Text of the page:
What Is An Arborist?

Arborists are specialists who focus on the planting, care and maintenance of individual trees in order to improve tree health, growth, and aesthetics. They are knowledgeable about the needs of a large variety of tree species and are trained with the proper techniques to care for them.

What Do Arborists Do?

  • Prune trees to maintain tree health, appearance, and address safety concerns
  • Remove trees when necessary as a result of pests, disease, or other safety issues where saving the tree is not possible
  • Plant trees specific to a given location’s geography, geology, topography, and climate – essentially planting trees that will thrive best in a given location
  • Perform pest and disease management to help trees survive
  • Perform emergency tree care after natural disasters, such as when limbs are broken or trees are uprooted as the result of strong storms
  • Modify, fertilize, and aerate soils to provide for better tree growth
  • Inform the public of proper tree care techniques

Where Do Arborists Work?

Arborists may work independently, for a private organization, or with a natural resources-related government agency. Employers may include landscape businesses, tree care companies, utility companies, forestry consulting firms, and parks and recreation departments to name a few.

For additional information about career options in arboriculture, view the International Society of Arboriculture’s Career Paths flow chart.


Arborists may hold a bachelors degree in forestry, ecology, horticulture, landscape architecture, or a similarly-related field. Furthermore, many arborists seek certification from the International Society of Arboriculture. Certified arborists must complete a certain amount of training and pass an extensive exam to demonstrate their knowledge of the field. Certification is voluntary, but represents a greater commitment and understanding of the profession.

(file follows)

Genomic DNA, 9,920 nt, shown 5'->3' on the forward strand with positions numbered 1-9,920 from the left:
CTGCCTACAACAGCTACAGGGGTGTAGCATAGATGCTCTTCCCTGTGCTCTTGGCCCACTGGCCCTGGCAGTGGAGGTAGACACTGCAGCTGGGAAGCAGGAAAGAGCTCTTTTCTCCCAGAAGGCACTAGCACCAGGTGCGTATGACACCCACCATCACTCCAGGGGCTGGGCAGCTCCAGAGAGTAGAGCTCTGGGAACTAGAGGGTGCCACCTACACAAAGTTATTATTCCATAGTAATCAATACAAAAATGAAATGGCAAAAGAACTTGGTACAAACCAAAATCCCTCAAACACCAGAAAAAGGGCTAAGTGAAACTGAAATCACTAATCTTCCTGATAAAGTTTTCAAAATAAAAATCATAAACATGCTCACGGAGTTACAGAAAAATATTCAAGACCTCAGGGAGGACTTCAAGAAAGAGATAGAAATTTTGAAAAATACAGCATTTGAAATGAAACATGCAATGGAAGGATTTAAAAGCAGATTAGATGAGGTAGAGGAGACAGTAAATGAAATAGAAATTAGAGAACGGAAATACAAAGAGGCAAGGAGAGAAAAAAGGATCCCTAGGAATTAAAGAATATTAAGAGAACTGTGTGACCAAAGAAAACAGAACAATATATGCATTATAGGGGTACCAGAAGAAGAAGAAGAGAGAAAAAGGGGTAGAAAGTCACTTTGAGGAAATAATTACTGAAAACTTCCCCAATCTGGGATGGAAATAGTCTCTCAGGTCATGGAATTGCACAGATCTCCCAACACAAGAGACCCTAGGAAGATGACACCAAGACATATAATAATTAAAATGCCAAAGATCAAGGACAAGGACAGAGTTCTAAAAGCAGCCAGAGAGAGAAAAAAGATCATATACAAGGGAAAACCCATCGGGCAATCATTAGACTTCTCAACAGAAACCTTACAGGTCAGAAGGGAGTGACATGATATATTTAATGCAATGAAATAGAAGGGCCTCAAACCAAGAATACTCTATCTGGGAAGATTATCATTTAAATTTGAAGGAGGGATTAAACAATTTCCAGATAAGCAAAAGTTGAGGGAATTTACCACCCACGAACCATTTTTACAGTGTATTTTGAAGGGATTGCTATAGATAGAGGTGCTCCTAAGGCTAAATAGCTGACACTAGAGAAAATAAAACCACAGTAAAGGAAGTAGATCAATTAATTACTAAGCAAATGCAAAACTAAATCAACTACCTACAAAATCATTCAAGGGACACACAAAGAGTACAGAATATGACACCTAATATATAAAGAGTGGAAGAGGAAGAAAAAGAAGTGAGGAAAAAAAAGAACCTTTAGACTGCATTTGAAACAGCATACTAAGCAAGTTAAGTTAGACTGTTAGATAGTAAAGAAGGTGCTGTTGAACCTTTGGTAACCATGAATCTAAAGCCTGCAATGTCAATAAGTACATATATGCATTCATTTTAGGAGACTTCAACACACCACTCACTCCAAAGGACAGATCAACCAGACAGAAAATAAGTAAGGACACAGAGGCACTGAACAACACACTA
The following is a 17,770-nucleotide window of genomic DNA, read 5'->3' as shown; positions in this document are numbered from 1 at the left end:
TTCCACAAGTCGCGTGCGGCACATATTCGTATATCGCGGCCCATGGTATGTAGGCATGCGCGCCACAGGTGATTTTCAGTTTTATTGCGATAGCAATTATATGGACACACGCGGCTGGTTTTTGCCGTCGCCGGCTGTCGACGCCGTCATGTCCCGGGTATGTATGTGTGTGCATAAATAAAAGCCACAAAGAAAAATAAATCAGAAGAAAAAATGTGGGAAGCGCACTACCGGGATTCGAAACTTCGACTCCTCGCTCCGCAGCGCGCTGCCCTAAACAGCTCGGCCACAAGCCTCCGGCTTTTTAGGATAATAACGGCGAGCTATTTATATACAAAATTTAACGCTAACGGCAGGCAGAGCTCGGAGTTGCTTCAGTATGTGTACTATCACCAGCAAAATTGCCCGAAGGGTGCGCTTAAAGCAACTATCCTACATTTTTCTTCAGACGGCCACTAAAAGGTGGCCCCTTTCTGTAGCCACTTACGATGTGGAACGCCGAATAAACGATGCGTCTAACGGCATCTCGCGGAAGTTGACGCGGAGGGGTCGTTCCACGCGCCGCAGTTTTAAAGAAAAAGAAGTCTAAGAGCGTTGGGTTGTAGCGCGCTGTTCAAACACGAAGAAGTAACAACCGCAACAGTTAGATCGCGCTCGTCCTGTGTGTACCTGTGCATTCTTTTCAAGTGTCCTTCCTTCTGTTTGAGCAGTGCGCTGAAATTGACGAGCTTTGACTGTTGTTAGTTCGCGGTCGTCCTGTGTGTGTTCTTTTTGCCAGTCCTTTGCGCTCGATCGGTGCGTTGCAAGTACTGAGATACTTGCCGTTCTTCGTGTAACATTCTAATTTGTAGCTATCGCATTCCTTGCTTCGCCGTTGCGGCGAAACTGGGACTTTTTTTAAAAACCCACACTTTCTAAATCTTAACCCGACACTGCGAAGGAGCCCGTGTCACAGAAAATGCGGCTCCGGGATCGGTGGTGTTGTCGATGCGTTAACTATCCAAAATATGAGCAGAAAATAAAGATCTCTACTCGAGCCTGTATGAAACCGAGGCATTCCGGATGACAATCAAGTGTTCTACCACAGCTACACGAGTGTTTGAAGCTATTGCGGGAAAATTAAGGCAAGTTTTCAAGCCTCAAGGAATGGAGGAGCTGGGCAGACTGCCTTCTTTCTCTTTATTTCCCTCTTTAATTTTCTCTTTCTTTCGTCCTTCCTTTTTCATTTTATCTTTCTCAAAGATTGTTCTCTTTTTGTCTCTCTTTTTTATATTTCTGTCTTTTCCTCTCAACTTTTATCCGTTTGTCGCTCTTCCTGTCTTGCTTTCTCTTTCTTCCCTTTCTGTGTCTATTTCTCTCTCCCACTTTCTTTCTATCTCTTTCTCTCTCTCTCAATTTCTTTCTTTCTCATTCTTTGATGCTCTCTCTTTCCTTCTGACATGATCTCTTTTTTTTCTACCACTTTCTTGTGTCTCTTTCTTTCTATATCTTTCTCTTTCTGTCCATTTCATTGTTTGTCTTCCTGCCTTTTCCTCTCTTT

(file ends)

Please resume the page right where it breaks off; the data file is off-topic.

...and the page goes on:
Certified arborists may also choose to become certified within a specialized area of arboriculture to further their career goals. These areas include:

  • Utility Specialist
  • Municipal Specialist
  • Tree Worker Climber Specialist
  • Tree Worker Aerial Lift Specialist
  • Master Arborist

Gaining further knowledge in these specialized areas may also allow arborists to become Utility Arborists, also referred to as Utility Foresters, or Systems Arborists/Foresters. The Utility Arborist is considered a technically advanced career path that requires a deeper understanding of forestry, arboriculture, and electric distribution and transmission systems. Utility Arborists typically work for an electric utility company in their vegetation management program.